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Recipes for Resistance

We are a team of early-career computer science education (CSE) researchers who identify and critically address inequities and bias in CSE to transform the space into a more equitable field.

Continuing with our cooking metaphors and inspired by a tool shared by many cultures across time and location, our logo is a molcajete-- a mortar made up of two uppercase R's with pestle inside. The two R's form two faces facing each other with a shared dream bubble with a heart inside.

The colorful dainty growth on the pestle represents the growth and healing we hope the podcast creates. The floral accents in and on the bowl represent a garden from which our conversations are growing, with ideas blossoming within as we mix them up in our “cooking”. The faces “built in” to the R’s signify that we are a part of the mortar, where we’re making something beautiful together. Lastly, the dream bubble represents the ways we’re imagining and dreaming up love.

A Multi-Modal Podcast Centering Justice, Joy, and Healing

The Recipes for Resistance Podcast is a multi-modal podcast series that provides a platform for minoritized voices to discuss how to foster equity in the CS and CS Education (CSE) fields. The podcast seeks to elevate voices and ideas beyond those traditionally centered, including CS teachers, parents, students, and community members whose lived experiences include doing work by and for their communities.

Podcast episodes are crafted around a kitchen table talk, where we informally discuss the topic of choice and share stories, all while centering justice, joy, and healing. As a multi-modal podcast, our episodes consist of three parts:

Part 1: Framing the Conversation

Part one will help listeners engage with the topic we’ll be discussing beforehand. It’ll include a carefully curated list of resources to become familiar with the topic(s) and guest speaker(s).

Part 2: The Kitchen-Table Talk

Part two is what most people associate with a podcast: an audio recording of varied length. We draw from the cultural tradition of “kitchen table talks” which designate the kitchen table for engaging in storytelling and conversations with family and the community 1 2 3. The kitchen table was “a protected, necessary space” for healing and transformation, providing a safe space from whiteness and trauma 4. Episodes will be kitchen table talk “styled” conversations to create 1) a space of comfort and trust for free-flowing dialogue and 2) a “table” for minoritized scholars and participants who may have been denied seats at the dominant group’s table 3.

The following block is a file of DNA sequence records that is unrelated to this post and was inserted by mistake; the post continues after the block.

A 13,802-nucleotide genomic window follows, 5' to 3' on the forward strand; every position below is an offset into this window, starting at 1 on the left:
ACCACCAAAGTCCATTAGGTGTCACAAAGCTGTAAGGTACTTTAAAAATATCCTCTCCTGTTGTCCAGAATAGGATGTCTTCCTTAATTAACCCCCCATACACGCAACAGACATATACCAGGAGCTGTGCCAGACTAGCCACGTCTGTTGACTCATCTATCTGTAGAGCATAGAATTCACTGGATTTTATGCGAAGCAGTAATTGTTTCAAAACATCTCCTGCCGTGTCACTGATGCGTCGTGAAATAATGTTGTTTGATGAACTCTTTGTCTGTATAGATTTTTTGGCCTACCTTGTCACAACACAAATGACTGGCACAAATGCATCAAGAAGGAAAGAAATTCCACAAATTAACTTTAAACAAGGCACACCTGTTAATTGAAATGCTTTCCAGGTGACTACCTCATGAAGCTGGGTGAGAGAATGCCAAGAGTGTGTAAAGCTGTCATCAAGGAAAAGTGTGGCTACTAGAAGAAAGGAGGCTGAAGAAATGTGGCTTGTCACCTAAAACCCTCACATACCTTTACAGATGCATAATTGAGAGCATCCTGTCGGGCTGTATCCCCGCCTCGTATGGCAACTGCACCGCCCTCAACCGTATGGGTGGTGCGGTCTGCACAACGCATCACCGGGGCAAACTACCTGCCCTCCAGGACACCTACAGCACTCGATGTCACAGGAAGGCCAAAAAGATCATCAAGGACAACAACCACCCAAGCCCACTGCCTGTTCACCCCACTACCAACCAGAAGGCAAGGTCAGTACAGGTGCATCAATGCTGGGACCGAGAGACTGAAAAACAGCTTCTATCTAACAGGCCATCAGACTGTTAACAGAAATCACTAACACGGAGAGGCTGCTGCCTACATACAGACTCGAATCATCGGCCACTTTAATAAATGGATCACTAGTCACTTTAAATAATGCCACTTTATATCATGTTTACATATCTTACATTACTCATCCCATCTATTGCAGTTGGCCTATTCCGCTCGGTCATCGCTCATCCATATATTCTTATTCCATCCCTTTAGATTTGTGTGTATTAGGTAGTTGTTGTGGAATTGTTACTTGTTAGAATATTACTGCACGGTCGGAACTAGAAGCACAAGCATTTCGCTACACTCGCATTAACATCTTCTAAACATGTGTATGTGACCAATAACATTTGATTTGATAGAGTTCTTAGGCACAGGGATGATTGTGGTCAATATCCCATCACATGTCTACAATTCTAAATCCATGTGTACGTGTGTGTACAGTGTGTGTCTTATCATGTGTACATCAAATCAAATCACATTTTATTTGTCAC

Part 3: Follow Up

Part three will serve to recap some highlights from part two as well as provide additional resources mentioned, discussed, or relevant to the conversation had. If you’d like to contribute to an episode’s follow up, please feel free to reach out to us. We’d love to feature art, poetry, think pieces, and other forms of media inspired by the conversations from our podcast!

All podcast episodes and parts can be found on the podcast page.

This podcast is funded by a SIGCSE Special Projects Grant. SIGCSE is an ACM special interest group for computer science educators and CSE researchers.


Briana Bettin, PhD

Briana Bettin (she/her/hers) is an assistant professor of computer science and cognitive and learning sciences at Michigan Technological University. Her research work broadly centers computing education with focus on human interests, impacts, and learning within our increasingly technological society. She is most interested in how to help us all learn to better live with, work with, (re)imagine with, and be represented equitably within the increasingly digital landscape of our world.

Victoria C. Chávez

Victoria (they/she) is a Joint PhD student in the Computer Science + Learning Sciences Program at Northwestern University. Their research interests stem from asking “How can we make computer science a safe and joyous experience for Black, Disabled, Indigenous, and Latine/x college students?”. Victoria is also broadly interested in issues of accessibility, civic tech, equity, and social justice.

Guest Hosts

Natalie Araujo Melo

Natalie Araujo Melo (she/they) is a light-skinned Afro-Latinx Ph.D. student in Computer Science and Learning Sciences at Northwestern University. Their interests lie in unmasking the ways systems of power influence harm in the creation, use, and expansion of technologies. She sees learning environments as places to grapple, heal, and transform our relations (with each other, with the human/non-human Other, with the world), which can ultimately shape the technologies around us.

Francisco Castro, PhD